The second panel promoted the exchange of good practices among the Municipalities of Grande-Synthe, Ventimiglia, Lampedusa, Barcelona, Palermo and Lampedusa. “Solutions will come from successful local practices”, stated Mr Careme, Mayor of Grande-Synthe while showcasing the initiative welcoming and providing shelter to more than 2800 migrants in a local community with around 22 000 inhabitants. Not only incoming flows but also expelled migrants from France has particularly been affecting the Municipality of Ventimiglia. Mr Enrico Ioculano, Mayor, underlined the need of a better governance in migrants’ management. Local authorities should be empowered with more competencies rather than these being spread among too many institutional actors at different level with scares cooperation. The panel also benefited of the videos interventions of Ada Colau, Mayor of Barcelona and Leoluca Orlando, Mayor of Palermo. “We need to change EU policies on migration by getting together and bringing in our experience and perspective. A different Europe more linked to the principles of the founding fathers has to be built”, stated the first. Mr Orlando’s intervention can be summarised by his closing remarks “Migrants contribute to make the globalisation image more human. They make us, Europeans, reflect upon how we apply human rights within our borders”.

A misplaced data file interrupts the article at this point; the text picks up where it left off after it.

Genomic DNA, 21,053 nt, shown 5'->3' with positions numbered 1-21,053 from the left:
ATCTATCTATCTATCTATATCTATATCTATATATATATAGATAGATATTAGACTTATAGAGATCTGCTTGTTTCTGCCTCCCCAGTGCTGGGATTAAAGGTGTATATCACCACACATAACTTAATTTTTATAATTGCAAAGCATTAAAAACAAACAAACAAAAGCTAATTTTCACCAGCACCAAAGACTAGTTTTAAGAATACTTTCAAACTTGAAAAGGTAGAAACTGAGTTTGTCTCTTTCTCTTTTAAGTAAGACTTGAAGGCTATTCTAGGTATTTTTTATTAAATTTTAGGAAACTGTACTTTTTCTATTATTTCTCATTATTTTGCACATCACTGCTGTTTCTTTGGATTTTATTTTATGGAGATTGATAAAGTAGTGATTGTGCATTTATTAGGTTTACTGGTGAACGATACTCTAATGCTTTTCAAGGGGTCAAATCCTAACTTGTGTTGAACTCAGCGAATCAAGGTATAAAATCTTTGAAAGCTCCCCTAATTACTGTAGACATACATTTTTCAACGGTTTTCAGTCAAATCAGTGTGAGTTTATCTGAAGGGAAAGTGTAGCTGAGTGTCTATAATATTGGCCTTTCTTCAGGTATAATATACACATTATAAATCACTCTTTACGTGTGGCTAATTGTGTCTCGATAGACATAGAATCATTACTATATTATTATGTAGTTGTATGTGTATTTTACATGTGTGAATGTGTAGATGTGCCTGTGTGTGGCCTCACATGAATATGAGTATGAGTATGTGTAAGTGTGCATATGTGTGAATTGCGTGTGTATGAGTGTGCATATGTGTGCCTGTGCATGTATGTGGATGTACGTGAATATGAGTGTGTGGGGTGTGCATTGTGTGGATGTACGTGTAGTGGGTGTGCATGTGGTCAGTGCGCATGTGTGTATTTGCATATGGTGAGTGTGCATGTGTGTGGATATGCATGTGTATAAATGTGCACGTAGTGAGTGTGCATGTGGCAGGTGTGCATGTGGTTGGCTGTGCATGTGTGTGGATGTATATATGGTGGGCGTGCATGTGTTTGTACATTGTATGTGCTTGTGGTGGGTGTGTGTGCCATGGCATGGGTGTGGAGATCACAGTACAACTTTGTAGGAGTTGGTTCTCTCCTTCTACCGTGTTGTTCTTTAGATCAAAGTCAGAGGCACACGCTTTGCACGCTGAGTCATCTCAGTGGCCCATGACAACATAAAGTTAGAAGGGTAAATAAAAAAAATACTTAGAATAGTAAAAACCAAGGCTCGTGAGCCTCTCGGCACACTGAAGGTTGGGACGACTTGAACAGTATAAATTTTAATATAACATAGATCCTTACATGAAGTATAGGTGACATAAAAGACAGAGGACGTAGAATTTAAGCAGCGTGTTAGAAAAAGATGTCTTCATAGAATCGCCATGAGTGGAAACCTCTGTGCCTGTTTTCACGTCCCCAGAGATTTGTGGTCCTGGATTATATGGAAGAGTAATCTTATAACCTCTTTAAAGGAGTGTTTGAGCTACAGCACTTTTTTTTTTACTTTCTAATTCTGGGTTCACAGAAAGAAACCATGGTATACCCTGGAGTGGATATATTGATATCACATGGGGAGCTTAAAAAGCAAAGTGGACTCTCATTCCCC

Mr Francesco lo Piccolo, President of the Association of the European Schools of Planning, concluded the session by bringing in the perspective of how urban planning and citizenship are close interrelated, with particular reference to migrants’ integration processes. Integration cannot be exclusively promoted through the legislative mechanism, barriers to a fulfilled citizenship need to be removed substantially and urban planning does play an important role. When public spaces able to bring different parts of the community together are not existent, access to rights is denied by substantial factors and this can be the results of conscious or unconscious policies.

In cooperation with the Municipality of Lampedusa and the Science Po, ALDA launched the initiative “The Gates of Europe: Global migrants and local development”. The event took place on 6 May in Lampedusa, symbol of the migration flows in Europe in the last decade. The activity had the objective of identifying feasible solutions for all local communities affected by global challenges such as migration. Participants exchanged on what local communities can do for Europe and what Europe can do for local communities affected by the migration emergency.

The debate was opened by Ms Cécile Kyenge, MEP, rapporteur of the “Report on the Mediterranean”, showcased as an EU global and holistic approach to migration. The report has been recently adopted by the European Parliament and approaches the migration issue by a short, medium and long term perspective. “Migration is a complex phenomenon and it is unthinkable to manage it with the same tools used in the previous decade. It cannot be tackled but only managed via a global approach, involving all stakeholders, particularly local authorities and civil society associations. Europe can get out of the migration crisis only via an effective internal and external solidarity”, stated Ms Kyenge.